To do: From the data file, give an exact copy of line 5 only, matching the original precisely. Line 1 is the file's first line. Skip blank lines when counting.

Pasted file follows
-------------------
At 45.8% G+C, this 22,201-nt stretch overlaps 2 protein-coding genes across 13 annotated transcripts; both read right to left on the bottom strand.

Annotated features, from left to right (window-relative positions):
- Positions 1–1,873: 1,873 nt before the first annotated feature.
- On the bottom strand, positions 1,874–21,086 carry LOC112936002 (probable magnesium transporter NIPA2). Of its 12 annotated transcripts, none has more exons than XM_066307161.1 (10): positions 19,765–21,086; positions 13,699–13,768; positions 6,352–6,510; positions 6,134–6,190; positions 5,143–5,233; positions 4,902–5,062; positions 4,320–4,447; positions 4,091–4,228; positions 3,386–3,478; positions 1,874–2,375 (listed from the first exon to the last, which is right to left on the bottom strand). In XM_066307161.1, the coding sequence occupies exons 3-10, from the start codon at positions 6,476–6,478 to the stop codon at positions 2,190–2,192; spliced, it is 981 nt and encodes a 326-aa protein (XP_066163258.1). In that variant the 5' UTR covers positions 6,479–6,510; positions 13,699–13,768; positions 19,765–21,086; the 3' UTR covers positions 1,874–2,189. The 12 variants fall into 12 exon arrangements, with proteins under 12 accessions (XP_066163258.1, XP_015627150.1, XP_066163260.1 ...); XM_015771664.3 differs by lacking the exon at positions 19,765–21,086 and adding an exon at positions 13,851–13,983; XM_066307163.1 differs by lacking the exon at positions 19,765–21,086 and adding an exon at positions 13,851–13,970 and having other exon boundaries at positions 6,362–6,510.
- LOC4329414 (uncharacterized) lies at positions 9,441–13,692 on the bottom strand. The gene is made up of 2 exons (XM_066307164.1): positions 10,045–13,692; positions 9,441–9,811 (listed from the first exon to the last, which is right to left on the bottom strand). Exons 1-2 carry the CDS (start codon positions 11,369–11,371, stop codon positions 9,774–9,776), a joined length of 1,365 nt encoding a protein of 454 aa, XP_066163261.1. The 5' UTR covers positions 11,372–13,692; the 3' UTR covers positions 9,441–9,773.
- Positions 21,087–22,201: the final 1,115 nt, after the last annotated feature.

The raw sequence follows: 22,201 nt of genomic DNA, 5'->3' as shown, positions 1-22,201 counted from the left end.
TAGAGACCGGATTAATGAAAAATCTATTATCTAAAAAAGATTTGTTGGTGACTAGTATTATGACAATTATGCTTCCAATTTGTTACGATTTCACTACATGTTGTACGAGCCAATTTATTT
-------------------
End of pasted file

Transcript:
- LOC4329414 (uncharacterized) lies at positions 9,441–13,692 on the bottom strand. The gene is made up of 2 exons (XM_066307164.1): positions 10,045–13,692; positions 9,441–9,811 (listed from the first exon to the last, which is right to left on the bottom strand). Exons 1-2 carry the CDS (start codon positions 11,369–11,371, stop codon positions 9,774–9,776), a joined length of 1,365 nt encoding a protein of 454 aa, XP_066163261.1. The 5' UTR covers positions 11,372–13,692; the 3' UTR covers positions 9,441–9,773.